10. especially in light of Mormonism’s deep homology with Methodist polity and culture

    Heh. I had thought this to be the case but am glad to find out it’s common knowledge, or that at least you agree.

    Moreover, the greatest solution to dissension is the revelation of the hierarch assimilated by a receptive populous.

    Would you mind unpacking this for me? It seems to me that what you are saying is that as long as folks support the people the leaders as genuine prophets, the threat of dissension is minimized regardless of the content of any prophecies.

    Thanks,

    Mogs

  11. Hey Mogs. Christopher Jones has done a lot of really great work on Methodism and Mormonism. E.g., his recent article on the first vision. Hard not to see it in the documents, I think. Staker has tried to complicate things by pushing the Campbellites.

    Regarding the BoM stuff, I think what you wrote is correct. I’m still early in the dissy, but Mark’s thesis is that the BoM isn’t particularly interested in a bullet-proof political system, and especially not religious pluralism. Instead the goal appears to be unity (or the minimization of contention/dissent) with civilization and unity being tied to the introduction or availability of new scripture (or revelation). If the majority didn’t want or accept that, then destruction. If you have access to the dissy, it is in the 120-130 range.

  12. Great post.

  13. The demise of the Doctrine and Covenants is greatly exaggerated here, I believe. It is the best source by far for understanding how the church actually operates. It is the source material for the practice of the church, and only in relatively rare cases is it actually superseded pertaining to anything about the actual practice of church administration. That gives it a practical importance greater than the New Testament or the Book of Mormon, for example, so far as ecclesiology is concerned.

    I must also disagree strongly with the suggestion that Joseph Smith himself deprecated it during his lifetime either. One of the most striking things about the D & C is how accurately it prefigures almost everything that Joseph Smith ever taught. It is not like Joseph Smith changed direction after 1835 – he kept going in the same direction, and the text of the D & C sections as stabilized in 1835 provides plenty of evidence to demonstrate that.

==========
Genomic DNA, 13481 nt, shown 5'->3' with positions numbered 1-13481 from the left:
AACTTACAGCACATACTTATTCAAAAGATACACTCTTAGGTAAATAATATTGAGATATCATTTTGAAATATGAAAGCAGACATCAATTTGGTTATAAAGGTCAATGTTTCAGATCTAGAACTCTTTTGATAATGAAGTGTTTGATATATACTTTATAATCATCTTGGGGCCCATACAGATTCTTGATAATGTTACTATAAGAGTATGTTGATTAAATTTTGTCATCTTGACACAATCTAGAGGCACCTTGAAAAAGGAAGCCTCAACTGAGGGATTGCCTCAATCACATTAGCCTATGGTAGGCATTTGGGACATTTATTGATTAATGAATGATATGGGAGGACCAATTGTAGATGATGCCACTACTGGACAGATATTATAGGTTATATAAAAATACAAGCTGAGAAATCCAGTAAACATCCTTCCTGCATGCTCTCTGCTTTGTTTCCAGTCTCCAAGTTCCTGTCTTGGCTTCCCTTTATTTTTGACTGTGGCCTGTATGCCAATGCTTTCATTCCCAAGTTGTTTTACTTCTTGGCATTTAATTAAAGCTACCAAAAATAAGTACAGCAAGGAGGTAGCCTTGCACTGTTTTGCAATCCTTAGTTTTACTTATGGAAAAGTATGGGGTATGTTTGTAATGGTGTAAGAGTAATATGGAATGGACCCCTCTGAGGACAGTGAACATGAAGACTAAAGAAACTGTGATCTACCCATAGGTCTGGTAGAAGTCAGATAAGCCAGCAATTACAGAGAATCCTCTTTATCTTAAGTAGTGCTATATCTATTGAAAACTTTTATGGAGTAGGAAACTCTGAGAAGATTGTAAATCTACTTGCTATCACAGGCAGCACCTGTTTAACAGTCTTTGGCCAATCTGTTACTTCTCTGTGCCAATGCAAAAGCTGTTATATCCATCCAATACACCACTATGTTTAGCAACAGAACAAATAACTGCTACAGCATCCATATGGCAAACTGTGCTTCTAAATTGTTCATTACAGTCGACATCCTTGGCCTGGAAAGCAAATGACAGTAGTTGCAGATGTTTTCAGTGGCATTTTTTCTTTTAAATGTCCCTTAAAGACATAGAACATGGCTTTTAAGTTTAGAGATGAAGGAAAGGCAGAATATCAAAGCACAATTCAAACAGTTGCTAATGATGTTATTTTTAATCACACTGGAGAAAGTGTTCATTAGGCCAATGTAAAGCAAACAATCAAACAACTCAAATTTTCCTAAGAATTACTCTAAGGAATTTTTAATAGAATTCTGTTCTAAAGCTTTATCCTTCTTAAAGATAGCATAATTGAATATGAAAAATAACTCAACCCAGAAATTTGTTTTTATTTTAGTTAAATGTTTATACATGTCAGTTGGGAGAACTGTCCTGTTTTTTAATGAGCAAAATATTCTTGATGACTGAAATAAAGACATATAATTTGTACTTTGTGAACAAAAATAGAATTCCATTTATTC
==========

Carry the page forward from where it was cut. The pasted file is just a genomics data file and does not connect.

Read D&C 93, for example, which is substantially identical in every respect to the version published in 1835. It is the best source on the doctrine of exaltation (or theosis) we have, arguably much more fundamental than anything in D&C 132.

    http://www.irr.org/mit/d&c/1835dc-p210.html

  14. Mark, no need to link to anti-Mormon sites, when the JSPP have full color facsimiles available. I think we’ll simply have to disagree, on the analysis, though.

  15. The JSPP facsimile of the D&C is essentially unusable, unfortunately. There is no way to navigate from section to section, and the search function does not work at all. There is no mapping of modern section numbers to original section numbers either.

    As long as the sites hostile to Mormonism provide resources that are much easier to find and use, many, many more people will actually find and use them.

  16. Could it be different circumstances and different needs?

    Trying to run a global church the way Joseph tried to run a Kirtland church would be disastrous.

    Its easy for a small business man to differentiate to customers by talking about speed to respond, flexibility to change to requests, and the personal nature of the business relationship. But as the small business grows to significant size, rules and policies are needed to produce quality and keep order.

    Yes, I am drawing a parallel to the leadership style of The Church of Jesus Christ of Latter-Day Saints and modern corporations. I am not saying that is a bad thing.